Three Justices penned dissents. Justice Alito (joined by Justices Thomas and Kavanaugh) fully agrees with Calvary that Nevada’s shutdown guidelines discriminate against religious institutions, and he would have granted the church’s petition for injunctive relief. “The Governor’s directive specifically treats worship services differently from other activities that involve extended, indoor gatherings of large groups of people,” he writes, citing several of the examples I mentioned above. He continues: “The idea that allowing Calvary Chapel to admit 90 worshippers presents a greater public health risk than allowing casinos to operate at 50% capacity is hard to swallow,” calling Nevada’s efforts to justify such discrimination “feeble.”
Justice Gorsuch wrote a one-paragraph dissent in his trademark down-to-earth style:
This is a simple case. Under the Governor’s edict, a 10-screen “multiplex” may host 500 moviegoers at any time. A casino, too, may cater to hundreds at once, with perhaps six people huddled at each craps table here and a similar number gathered around every roulette wheel there. Large numbers and close quarters are fine in such places. But churches, synagogues, and mosques are banned from admitting more than 50 worshippers—no matter how large the building, how distant the individuals, how many wear face masks, no matter the precautions at all. In Nevada, it seems, it is better to be in entertainment than religion. Maybe that is nothing new. But the First Amendment prohibits such obvious discrimination against the exercise of religion. The world we inhabit today, with a pandemic upon us, poses unusual challenges. But there is no world in which the Constitution permits Nevada to favor Caesars Palace over Calvary Chapel.
Finally, Justice Kavanaugh authored a 12-page dissent. He joins Alito’s dissent “in full” and writes separately to add a few things. He canvasses the Court’s First Amendment jurisprudence, finding that this case falls into the class of cases in which a state “divv[ies] up organizations into a favored or exempt category and a disfavored or non-exempt category.” Kavanaugh explains that Nevada has put churches in the “disfavored or non-exempt” category because it withholds a “certain benefit” (the relaxed occupancy limit) from them while giving that same benefit to organizations in the “favored or exempt category” (like casinos, restaurants, malls, and the like). Such a move passes constitutional muster only if the state “sufficiently justifie[s] the basis for the distinction,” he adds.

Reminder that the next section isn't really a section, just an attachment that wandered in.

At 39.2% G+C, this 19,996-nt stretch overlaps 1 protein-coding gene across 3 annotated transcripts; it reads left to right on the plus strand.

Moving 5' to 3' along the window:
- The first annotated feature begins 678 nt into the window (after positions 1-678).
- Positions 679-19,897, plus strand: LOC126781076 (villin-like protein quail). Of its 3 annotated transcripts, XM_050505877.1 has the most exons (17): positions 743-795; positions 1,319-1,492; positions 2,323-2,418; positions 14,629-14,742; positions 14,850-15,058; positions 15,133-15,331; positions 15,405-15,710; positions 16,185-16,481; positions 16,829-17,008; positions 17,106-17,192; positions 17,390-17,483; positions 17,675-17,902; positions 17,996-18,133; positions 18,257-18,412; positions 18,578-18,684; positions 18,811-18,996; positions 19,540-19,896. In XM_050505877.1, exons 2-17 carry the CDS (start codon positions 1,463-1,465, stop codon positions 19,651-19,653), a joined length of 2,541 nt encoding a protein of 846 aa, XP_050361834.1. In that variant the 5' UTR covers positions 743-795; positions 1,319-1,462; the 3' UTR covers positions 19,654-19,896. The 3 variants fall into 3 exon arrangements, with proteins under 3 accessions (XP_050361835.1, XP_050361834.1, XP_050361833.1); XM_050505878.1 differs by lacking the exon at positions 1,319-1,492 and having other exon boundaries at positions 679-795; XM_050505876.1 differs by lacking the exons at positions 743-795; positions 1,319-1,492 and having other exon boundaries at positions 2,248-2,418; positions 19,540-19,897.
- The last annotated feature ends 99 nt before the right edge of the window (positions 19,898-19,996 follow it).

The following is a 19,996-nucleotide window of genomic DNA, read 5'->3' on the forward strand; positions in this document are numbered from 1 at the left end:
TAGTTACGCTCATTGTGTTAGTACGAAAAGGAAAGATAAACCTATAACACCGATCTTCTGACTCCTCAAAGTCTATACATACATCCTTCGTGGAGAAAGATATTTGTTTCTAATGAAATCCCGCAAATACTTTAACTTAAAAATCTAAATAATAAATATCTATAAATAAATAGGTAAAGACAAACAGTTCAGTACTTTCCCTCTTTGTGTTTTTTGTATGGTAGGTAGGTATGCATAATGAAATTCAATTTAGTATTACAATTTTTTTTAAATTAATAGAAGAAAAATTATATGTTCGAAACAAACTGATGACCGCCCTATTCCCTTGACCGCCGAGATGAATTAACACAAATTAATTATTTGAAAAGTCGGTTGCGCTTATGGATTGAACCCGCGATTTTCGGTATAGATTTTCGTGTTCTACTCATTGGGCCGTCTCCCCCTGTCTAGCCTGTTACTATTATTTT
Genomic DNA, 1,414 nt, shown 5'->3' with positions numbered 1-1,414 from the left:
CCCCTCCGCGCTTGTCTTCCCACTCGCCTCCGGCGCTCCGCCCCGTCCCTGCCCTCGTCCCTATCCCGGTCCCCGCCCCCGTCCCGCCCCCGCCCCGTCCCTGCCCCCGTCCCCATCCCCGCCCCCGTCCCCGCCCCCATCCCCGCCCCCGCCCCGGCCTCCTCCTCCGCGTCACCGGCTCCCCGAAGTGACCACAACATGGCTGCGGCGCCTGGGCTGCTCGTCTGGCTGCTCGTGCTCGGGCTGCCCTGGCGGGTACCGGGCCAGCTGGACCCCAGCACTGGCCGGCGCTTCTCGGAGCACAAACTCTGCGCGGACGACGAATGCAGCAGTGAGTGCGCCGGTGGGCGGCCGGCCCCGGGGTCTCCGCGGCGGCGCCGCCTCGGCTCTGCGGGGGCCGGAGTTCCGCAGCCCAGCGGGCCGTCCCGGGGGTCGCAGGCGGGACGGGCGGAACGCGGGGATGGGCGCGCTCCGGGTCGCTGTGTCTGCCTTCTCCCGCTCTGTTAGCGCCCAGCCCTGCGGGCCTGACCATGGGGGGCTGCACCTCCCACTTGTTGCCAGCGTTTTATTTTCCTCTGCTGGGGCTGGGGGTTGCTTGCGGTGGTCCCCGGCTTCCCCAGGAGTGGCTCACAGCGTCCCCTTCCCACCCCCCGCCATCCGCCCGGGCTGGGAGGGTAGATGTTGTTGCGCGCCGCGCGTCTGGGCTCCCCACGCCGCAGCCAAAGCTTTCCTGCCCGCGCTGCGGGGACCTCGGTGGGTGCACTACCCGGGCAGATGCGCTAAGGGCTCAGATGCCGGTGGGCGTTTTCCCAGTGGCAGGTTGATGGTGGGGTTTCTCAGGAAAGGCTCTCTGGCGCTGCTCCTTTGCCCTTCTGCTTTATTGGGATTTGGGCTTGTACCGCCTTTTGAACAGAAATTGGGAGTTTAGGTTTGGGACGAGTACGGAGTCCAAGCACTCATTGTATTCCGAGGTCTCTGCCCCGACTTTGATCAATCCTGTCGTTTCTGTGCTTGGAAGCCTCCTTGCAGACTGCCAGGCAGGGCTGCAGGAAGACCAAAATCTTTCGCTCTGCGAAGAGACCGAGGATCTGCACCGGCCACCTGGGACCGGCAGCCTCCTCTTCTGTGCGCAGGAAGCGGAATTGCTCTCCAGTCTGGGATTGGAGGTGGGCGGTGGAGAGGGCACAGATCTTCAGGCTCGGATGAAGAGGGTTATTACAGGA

This begs the question, what is sufficient justification? Kavanaugh doesn’t set out a bright-line rule, but he does give some insight. It doesn’t suffice to show that the state has placed some secular organizations in the “disfavored” category too, Kavanaugh contends. And he rejects both justifications Nevada tried to offer here. First, “Nevada undoubtedly has a compelling interest in combating the spread of COVID–19 and protecting the health of its citizens,” Kavanaugh admits. “But it does not have a persuasive public health reason for treating churches differently from restaurants, bars, casinos, and gyms.”
Second, Nevada tried to stake an economic claim. Businesses can have greater occupancy limits than churches, it said, because churches provide no economic benefits. But Kavanaugh doesn’t see how that’s a compelling argument. “[N]o precedent” has ever suggested that a state may discriminate against religious institutions simply because they they don’t generate profits. Such a conclusion is unconstitutional, Kavanaugh notes, since it “reflect[s] an implicit judgment that for-profit assemblies are important and religious gatherings are less so; that moneymaking is more important than faith during the pandemic.”